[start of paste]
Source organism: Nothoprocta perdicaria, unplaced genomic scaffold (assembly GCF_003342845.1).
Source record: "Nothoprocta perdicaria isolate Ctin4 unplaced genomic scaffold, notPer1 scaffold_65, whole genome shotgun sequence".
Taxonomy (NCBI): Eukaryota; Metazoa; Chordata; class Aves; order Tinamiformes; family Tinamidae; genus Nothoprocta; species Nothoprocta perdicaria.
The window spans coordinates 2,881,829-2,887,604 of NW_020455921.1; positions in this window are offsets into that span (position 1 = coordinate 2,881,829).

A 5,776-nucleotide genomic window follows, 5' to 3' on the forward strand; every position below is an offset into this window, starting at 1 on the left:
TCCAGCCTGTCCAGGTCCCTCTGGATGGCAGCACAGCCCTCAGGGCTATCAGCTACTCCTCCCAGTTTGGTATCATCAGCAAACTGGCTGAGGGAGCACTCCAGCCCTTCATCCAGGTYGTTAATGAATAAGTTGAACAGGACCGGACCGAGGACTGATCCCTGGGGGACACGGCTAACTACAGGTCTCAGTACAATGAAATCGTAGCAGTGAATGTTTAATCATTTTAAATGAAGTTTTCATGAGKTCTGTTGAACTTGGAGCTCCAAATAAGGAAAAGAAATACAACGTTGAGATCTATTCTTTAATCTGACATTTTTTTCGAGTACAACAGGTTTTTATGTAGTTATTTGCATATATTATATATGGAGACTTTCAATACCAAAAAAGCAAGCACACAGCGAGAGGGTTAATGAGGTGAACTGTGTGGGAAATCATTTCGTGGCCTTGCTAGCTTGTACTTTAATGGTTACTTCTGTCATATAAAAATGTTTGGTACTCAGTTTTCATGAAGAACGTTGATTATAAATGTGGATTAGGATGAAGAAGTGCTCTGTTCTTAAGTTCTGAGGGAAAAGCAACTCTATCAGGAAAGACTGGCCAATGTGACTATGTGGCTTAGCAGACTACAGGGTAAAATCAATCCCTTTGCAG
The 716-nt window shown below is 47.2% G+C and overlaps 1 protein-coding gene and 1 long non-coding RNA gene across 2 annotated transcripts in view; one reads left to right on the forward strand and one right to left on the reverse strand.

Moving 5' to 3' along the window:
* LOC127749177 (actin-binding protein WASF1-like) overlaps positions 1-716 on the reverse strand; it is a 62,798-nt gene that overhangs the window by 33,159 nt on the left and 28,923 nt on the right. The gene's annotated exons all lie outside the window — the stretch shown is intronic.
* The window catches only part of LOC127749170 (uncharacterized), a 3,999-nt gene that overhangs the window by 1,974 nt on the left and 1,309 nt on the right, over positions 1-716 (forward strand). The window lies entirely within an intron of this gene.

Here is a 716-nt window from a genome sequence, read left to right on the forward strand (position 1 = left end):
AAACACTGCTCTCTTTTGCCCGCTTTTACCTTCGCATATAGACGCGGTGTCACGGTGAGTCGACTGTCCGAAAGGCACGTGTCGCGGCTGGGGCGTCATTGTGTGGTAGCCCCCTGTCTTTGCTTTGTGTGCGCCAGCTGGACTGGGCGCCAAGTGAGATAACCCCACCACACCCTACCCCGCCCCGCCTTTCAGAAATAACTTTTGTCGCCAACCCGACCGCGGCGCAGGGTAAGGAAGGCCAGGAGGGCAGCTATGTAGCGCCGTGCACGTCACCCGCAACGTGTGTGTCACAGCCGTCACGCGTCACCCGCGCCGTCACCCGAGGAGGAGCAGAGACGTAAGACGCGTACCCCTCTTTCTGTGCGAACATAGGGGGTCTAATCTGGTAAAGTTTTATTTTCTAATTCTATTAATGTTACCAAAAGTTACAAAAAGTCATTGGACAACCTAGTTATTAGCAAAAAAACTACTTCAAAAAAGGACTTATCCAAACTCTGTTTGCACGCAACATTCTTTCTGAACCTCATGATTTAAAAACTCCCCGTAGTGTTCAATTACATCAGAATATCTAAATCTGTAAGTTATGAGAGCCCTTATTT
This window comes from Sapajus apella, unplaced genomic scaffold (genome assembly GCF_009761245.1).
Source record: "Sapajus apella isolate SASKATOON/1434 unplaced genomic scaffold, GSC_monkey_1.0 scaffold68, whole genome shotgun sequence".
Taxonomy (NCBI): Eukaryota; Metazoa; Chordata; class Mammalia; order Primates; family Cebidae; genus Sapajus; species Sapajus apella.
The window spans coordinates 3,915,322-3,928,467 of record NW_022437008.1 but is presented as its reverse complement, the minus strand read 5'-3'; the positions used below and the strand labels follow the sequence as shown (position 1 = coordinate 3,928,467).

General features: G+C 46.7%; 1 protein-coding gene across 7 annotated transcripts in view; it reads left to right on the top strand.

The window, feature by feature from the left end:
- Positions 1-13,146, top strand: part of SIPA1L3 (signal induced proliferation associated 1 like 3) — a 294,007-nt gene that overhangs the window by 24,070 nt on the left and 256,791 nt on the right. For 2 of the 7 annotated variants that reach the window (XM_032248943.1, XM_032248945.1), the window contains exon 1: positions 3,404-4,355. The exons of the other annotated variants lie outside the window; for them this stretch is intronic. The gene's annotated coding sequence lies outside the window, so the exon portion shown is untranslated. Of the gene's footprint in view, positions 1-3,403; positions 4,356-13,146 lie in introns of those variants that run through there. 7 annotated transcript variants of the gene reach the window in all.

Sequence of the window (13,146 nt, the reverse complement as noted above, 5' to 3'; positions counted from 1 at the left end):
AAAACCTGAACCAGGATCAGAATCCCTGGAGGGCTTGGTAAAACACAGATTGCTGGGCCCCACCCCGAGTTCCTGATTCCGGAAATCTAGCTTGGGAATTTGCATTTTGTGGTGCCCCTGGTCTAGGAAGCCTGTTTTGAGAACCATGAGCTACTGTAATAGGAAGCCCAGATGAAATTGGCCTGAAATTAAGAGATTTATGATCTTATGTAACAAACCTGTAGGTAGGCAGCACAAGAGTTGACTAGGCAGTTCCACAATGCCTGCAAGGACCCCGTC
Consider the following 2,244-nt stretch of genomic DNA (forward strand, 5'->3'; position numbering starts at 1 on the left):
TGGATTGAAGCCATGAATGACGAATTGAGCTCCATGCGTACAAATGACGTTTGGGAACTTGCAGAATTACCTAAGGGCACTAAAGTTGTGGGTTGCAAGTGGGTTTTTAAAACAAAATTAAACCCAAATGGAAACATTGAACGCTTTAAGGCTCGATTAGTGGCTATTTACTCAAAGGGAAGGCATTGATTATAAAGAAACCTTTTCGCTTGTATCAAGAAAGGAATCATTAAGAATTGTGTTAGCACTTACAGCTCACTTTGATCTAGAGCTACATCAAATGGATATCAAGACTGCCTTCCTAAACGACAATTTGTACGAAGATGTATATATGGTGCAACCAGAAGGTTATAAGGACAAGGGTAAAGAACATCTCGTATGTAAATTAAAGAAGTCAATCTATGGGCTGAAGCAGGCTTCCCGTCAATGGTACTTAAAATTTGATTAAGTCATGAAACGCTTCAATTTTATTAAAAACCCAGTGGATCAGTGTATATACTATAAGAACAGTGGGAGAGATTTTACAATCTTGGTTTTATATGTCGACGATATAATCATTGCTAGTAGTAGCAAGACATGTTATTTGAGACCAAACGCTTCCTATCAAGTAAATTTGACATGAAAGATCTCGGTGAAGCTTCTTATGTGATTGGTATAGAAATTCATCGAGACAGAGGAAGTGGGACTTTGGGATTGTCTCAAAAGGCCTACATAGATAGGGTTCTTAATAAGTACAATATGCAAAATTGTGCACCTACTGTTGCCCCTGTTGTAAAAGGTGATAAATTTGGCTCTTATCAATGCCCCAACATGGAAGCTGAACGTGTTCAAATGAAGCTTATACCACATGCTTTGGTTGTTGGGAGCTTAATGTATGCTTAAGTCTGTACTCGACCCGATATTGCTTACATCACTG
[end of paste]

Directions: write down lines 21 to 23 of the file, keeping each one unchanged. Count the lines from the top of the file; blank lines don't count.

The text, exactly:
AAAACCTGAACCAGGATCAGAATCCCTGGAGGGCTTGGTAAAACACAGATTGCTGGGCCCCACCCCGAGTTCCTGATTCCGGAAATCTAGCTTGGGAATTTGCATTTTGTGGTGCCCCTGGTCTAGGAAGCCTGTTTTGAGAACCATGAGCTACTGTAATAGGAAGCCCAGATGAAATTGGCCTGAAATTAAGAGATTTATGATCTTATGTAACAAACCTGTAGGTAGGCAGCACAAGAGTTGACTAGGCAGTTCCACAATGCCTGCAAGGACCCCGTC
Consider the following 2,244-nt stretch of genomic DNA (forward strand, 5'->3'; position numbering starts at 1 on the left):
TGGATTGAAGCCATGAATGACGAATTGAGCTCCATGCGTACAAATGACGTTTGGGAACTTGCAGAATTACCTAAGGGCACTAAAGTTGTGGGTTGCAAGTGGGTTTTTAAAACAAAATTAAACCCAAATGGAAACATTGAACGCTTTAAGGCTCGATTAGTGGCTATTTACTCAAAGGGAAGGCATTGATTATAAAGAAACCTTTTCGCTTGTATCAAGAAAGGAATCATTAAGAATTGTGTTAGCACTTACAGCTCACTTTGATCTAGAGCTACATCAAATGGATATCAAGACTGCCTTCCTAAACGACAATTTGTACGAAGATGTATATATGGTGCAACCAGAAGGTTATAAGGACAAGGGTAAAGAACATCTCGTATGTAAATTAAAGAAGTCAATCTATGGGCTGAAGCAGGCTTCCCGTCAATGGTACTTAAAATTTGATTAAGTCATGAAACGCTTCAATTTTATTAAAAACCCAGTGGATCAGTGTATATACTATAAGAACAGTGGGAGAGATTTTACAATCTTGGTTTTATATGTCGACGATATAATCATTGCTAGTAGTAGCAAGACATGTTATTTGAGACCAAACGCTTCCTATCAAGTAAATTTGACATGAAAGATCTCGGTGAAGCTTCTTATGTGATTGGTATAGAAATTCATCGAGACAGAGGAAGTGGGACTTTGGGATTGTCTCAAAAGGCCTACATAGATAGGGTTCTTAATAAGTACAATATGCAAAATTGTGCACCTACTGTTGCCCCTGTTGTAAAAGGTGATAAATTTGGCTCTTATCAATGCCCCAACATGGAAGCTGAACGTGTTCAAATGAAGCTTATACCACATGCTTTGGTTGTTGGGAGCTTAATGTATGCTTAAGTCTGTACTCGACCCGATATTGCTTACATCACTG